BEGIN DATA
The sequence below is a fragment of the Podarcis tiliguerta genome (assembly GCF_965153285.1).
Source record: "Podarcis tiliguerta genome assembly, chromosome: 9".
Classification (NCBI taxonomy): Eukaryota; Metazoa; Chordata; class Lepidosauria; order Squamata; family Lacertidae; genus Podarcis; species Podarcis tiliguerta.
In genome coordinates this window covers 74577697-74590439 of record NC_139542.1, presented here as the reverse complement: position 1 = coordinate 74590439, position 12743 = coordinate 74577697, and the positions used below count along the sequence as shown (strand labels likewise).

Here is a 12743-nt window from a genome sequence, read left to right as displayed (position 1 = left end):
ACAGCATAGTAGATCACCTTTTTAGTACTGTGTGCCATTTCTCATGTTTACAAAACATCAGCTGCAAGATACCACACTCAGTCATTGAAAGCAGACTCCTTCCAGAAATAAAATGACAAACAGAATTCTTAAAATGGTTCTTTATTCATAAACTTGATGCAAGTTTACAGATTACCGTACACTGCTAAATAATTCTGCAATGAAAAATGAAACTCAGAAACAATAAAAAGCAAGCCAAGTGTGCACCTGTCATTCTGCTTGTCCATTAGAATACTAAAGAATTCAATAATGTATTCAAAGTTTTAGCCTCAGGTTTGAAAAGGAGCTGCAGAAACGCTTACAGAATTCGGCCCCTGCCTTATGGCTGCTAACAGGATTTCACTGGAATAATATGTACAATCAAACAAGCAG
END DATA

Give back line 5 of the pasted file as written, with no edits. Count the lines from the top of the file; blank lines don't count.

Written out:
Here is a 12743-nt window from a genome sequence, read left to right as displayed (position 1 = left end):